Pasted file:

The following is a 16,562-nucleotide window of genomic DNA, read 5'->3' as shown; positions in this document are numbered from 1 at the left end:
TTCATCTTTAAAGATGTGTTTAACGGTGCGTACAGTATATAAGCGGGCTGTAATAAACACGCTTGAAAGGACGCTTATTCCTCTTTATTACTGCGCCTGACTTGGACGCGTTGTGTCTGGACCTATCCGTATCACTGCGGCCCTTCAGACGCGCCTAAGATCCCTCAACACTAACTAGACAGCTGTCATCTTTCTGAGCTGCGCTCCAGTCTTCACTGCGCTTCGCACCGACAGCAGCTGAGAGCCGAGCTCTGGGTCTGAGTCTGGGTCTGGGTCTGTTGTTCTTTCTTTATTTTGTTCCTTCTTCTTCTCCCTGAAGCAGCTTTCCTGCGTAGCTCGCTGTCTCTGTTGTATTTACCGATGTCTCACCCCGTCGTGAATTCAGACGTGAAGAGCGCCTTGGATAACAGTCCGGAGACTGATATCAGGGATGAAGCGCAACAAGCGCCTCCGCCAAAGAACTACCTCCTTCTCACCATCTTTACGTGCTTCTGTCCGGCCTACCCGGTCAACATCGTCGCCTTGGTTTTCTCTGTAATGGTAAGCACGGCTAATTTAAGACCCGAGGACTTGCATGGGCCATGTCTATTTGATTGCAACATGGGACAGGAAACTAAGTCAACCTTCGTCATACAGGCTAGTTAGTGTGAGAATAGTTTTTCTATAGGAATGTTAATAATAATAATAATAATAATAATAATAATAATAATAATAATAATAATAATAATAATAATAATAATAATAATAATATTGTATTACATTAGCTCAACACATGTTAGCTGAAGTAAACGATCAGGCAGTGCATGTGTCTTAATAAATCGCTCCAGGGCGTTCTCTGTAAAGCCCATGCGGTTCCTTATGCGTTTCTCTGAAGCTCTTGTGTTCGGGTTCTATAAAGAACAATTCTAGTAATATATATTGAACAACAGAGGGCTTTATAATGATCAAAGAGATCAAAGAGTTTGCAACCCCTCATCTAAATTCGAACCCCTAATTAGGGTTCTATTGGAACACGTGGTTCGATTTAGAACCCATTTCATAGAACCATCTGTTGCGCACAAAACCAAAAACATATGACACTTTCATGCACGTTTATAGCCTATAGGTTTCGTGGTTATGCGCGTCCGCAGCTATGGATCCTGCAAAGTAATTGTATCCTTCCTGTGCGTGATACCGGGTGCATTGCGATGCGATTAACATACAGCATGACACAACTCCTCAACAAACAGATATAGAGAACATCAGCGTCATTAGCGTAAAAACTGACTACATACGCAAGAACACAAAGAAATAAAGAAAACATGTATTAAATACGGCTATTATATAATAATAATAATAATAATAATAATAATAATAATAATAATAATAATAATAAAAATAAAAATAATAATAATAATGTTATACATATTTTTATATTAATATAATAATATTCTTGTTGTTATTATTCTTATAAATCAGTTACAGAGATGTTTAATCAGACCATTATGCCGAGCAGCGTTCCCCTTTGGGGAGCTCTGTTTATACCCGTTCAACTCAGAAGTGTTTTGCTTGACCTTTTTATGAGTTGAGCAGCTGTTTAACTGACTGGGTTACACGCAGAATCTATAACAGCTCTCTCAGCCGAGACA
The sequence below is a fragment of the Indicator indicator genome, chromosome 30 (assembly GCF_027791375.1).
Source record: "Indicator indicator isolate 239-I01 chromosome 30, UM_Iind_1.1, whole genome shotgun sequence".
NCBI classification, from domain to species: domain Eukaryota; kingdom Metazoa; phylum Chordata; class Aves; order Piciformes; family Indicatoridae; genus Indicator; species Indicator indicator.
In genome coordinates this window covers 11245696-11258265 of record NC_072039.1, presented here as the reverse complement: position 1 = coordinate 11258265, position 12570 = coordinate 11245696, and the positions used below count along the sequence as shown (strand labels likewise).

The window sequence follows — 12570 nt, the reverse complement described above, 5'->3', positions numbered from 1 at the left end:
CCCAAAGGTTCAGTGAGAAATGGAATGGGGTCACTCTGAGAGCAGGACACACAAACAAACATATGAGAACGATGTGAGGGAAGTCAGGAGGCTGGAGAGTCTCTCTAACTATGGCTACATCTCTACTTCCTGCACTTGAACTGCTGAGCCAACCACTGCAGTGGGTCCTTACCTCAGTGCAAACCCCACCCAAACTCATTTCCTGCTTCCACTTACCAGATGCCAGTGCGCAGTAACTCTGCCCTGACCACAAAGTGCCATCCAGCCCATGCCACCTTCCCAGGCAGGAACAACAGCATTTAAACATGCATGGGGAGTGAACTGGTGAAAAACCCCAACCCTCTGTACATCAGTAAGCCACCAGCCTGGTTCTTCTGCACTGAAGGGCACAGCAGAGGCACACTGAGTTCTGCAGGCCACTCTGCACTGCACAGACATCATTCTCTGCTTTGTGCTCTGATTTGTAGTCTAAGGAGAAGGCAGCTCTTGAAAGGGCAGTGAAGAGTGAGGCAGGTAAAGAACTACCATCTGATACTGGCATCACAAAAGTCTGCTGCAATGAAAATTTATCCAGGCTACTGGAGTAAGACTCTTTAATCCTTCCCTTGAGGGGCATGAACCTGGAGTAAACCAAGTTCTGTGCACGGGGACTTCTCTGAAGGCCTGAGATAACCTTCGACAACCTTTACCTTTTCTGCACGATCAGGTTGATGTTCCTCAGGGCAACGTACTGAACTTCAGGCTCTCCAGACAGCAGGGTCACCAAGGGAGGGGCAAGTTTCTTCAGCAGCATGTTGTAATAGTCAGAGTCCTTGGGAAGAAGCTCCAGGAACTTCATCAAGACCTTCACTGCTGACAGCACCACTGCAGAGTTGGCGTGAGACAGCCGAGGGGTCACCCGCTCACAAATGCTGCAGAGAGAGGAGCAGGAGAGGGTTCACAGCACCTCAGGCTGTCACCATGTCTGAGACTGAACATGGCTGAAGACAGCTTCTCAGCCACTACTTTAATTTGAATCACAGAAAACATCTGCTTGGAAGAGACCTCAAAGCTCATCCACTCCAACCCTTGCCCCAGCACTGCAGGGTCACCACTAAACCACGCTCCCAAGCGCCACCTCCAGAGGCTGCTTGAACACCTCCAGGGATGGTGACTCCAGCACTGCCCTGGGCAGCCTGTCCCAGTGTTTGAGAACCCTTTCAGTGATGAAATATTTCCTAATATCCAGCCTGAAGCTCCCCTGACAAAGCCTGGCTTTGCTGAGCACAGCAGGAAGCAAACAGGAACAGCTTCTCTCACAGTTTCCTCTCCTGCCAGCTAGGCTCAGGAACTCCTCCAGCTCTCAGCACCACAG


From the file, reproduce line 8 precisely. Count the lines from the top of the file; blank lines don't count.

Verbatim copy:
CCCAAAGGTTCAGTGAGAAATGGAATGGGGTCACTCTGAGAGCAGGACACACAAACAAACATATGAGAACGATGTGAGGGAAGTCAGGAGGCTGGAGAGTCTCTCTAACTATGGCTACATCTCTACTTCCTGCACTTGAACTGCTGAGCCAACCACTGCAGTGGGTCCTTACCTCAGTGCAAACCCCACCCAAACTCATTTCCTGCTTCCACTTACCAGATGCCAGTGCGCAGTAACTCTGCCCTGACCACAAAGTGCCATCCAGCCCATGCCACCTTCCCAGGCAGGAACAACAGCATTTAAACATGCATGGGGAGTGAACTGGTGAAAAACCCCAACCCTCTGTACATCAGTAAGCCACCAGCCTGGTTCTTCTGCACTGAAGGGCACAGCAGAGGCACACTGAGTTCTGCAGGCCACTCTGCACTGCACAGACATCATTCTCTGCTTTGTGCTCTGATTTGTAGTCTAAGGAGAAGGCAGCTCTTGAAAGGGCAGTGAAGAGTGAGGCAGGTAAAGAACTACCATCTGATACTGGCATCACAAAAGTCTGCTGCAATGAAAATTTATCCAGGCTACTGGAGTAAGACTCTTTAATCCTTCCCTTGAGGGGCATGAACCTGGAGTAAACCAAGTTCTGTGCACGGGGACTTCTCTGAAGGCCTGAGATAACCTTCGACAACCTTTACCTTTTCTGCACGATCAGGTTGATGTTCCTCAGGGCAACGTACTGAACTTCAGGCTCTCCAGACAGCAGGGTCACCAAGGGAGGGGCAAGTTTCTTCAGCAGCATGTTGTAATAGTCAGAGTCCTTGGGAAGAAGCTCCAGGAACTTCATCAAGACCTTCACTGCTGACAGCACCACTGCAGAGTTGGCGTGAGACAGCCGAGGGGTCACCCGCTCACAAATGCTGCAGAGAGAGGAGCAGGAGAGGGTTCACAGCACCTCAGGCTGTCACCATGTCTGAGACTGAACATGGCTGAAGACAGCTTCTCAGCCACTACTTTAATTTGAATCACAGAAAACATCTGCTTGGAAGAGACCTCAAAGCTCATCCACTCCAACCCTTGCCCCAGCACTGCAGGGTCACCACTAAACCACGCTCCCAAGCGCCACCTCCAGAGGCTGCTTGAACACCTCCAGGGATGGTGACTCCAGCACTGCCCTGGGCAGCCTGTCCCAGTGTTTGAGAACCCTTTCAGTGATGAAATATTTCCTAATATCCAGCCTGAAGCTCCCCTGACAAAGCCTGGCTTTGCTGAGCACAGCAGGAAGCAAACAGGAACAGCTTCTCTCACAGTTTCCTCTCCTGCCAGCTAGGCTCAGGAACTCCTCCAGCTCTCAGCACCACAG